Accessibility Act Will Cost Taxpayers Millions - Sarnia Councillor

Accessibility News Note:Where do these people come from? They use words like"foisted on", "Draconian" and they dance around discriminating against the Disability Community by pointing the finger at the Province for enacting this law when it is the Disabled who were responsible for getting it implemented in the first place. Heck, they dont even know what it will achieve! Say What? Stop your whining and get down to business now, not tomorrow and read this article Commentary: 'But Heads' Must Not be Allowed to Delay Implementation of the AODA Standards!!


May 20, 2009

SARNIA - Ontario's new accessibility laws are being implemented too quickly, without a plan, and will cost local taxpayers millions, a member of city council says.

Coun. Jon McEachran said the Accessibility for Ontarians with Disabilities Act was foisted on municipalities to implement without any real idea of how much it will cost or what it will achieve.

Councillors are under threat of heavy fines -- as much as $50,000 a day -- if their municipality doesn't comply, he said.

"The province is acting like a kid in a candy store. They want it all and they want it now."

Ontario passed the legislation in 2005 with the intent of making Ontario the most accessible jurisdiction in North America by 2025. The regulations have five main thrusts: customer service, transportation, information and communication, built environment and employment.

All five areas have their own implementation dates that fall at different times over the next year. They introduce sweeping changes to the way municipalities treat accessibility and will lead to millions of dollars being spent to retrofit old buildings, McEachran said.

"Accessibility is a good thing and we need to improve it across the community. But this should be done incrementally . . . We don't need the government to come in with a heavy hand saying you'll treat people nicely."

The legislation is so complicated city council approved the hiring of a co-ordinator at $54,000 annually to oversee the transition.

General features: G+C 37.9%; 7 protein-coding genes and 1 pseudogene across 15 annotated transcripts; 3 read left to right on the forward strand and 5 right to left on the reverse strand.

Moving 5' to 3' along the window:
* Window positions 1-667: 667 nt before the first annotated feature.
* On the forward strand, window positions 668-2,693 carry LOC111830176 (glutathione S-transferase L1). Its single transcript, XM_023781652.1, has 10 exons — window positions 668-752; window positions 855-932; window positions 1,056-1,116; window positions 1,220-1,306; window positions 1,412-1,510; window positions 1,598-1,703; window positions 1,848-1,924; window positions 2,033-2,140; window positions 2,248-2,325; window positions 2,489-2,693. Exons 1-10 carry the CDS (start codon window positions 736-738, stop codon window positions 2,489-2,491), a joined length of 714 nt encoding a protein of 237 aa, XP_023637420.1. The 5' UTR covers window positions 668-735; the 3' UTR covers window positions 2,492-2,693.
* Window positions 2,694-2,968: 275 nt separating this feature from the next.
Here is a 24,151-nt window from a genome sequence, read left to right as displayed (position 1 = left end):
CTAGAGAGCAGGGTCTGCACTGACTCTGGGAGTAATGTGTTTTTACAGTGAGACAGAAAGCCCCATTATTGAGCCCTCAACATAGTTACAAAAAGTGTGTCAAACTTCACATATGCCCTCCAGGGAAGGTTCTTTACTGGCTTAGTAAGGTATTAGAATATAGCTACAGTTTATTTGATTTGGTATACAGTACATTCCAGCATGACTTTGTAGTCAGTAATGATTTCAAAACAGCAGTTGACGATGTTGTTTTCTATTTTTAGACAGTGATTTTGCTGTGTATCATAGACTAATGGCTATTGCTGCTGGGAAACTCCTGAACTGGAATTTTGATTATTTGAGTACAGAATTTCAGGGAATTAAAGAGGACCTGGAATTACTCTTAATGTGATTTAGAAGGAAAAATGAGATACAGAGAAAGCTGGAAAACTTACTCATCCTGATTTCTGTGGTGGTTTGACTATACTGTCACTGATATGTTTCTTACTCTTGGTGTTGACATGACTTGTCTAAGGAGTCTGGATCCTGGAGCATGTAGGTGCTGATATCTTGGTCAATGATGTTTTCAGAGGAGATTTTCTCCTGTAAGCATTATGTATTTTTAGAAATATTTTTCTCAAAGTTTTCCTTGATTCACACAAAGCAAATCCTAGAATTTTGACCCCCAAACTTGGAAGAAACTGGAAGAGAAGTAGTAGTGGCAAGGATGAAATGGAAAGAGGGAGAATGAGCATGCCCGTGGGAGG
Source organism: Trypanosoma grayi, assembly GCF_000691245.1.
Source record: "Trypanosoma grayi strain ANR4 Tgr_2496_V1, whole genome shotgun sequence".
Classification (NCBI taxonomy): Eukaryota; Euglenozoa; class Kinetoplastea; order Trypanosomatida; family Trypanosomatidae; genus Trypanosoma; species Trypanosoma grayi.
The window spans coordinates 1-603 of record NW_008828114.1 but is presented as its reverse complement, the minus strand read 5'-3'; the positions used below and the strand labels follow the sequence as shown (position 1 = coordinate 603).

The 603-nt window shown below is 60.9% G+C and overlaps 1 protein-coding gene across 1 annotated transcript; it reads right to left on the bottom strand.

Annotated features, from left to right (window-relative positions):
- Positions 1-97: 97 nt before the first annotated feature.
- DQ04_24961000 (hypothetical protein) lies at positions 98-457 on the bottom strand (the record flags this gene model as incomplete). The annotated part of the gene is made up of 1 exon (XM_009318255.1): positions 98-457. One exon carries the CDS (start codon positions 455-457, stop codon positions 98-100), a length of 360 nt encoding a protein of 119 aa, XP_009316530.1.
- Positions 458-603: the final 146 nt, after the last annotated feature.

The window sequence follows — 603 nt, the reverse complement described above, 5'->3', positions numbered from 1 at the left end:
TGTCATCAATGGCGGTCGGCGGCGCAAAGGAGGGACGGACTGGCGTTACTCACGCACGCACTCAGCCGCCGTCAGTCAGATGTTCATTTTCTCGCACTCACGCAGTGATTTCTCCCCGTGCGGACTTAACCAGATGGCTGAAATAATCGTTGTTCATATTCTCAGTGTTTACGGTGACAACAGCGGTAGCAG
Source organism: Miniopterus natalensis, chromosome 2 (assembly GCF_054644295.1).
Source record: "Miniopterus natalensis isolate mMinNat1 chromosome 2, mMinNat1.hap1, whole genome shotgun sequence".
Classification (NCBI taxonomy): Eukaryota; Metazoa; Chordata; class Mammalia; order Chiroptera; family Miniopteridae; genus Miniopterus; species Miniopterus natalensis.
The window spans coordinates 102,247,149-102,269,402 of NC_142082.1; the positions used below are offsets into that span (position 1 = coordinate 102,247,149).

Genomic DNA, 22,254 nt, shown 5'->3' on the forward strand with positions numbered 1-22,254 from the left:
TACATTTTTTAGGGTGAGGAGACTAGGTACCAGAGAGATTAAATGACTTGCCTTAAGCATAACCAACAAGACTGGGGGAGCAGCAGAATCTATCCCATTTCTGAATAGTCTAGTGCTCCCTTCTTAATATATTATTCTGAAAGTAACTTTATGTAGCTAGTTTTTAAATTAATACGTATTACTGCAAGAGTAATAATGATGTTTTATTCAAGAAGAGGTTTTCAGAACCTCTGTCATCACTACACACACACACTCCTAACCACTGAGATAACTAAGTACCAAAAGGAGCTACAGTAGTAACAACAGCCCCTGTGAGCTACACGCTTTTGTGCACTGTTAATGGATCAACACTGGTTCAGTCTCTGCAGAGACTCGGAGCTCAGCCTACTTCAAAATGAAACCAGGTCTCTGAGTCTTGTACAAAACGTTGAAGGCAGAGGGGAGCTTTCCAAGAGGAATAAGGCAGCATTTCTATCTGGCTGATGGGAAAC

McEachran said the province hasn't put up a dime.

"We simply can't afford these sweeping changes. This is not responsible government," he said.

Coun. Mike Kelch said the legislation isn't affordable or practical.

"It is the right thing to do," he said. "But if you go through the standards and see all of the requirements, I think even people with accessibility issues would say, "This is not what I'm asking for.'"

City council has asked Ontario for financial assistance but Kelch isn't counting on it.

"I never like these Draconian measures. We're just expected to roll over," he said.

Sarnia Transit director Jim Stevens, who has co-ordinated the city's transition effort, said the initial assumption that transit would be most impacted didn't go far enough.

"It's become significantly harder over the last year and a half," he said. "We're going to have to stay focused on the latest information as the standards continue to evolve."

Stevens said implementation has been "piecemeal" and a coordinator will help avoid duplicating compliance efforts.

"Improving accessibility is very important," he said. "We have to be cautious about how we get there. It needs to be a gradual process but it now appears to be coming all at once."

Article ID# 1573376

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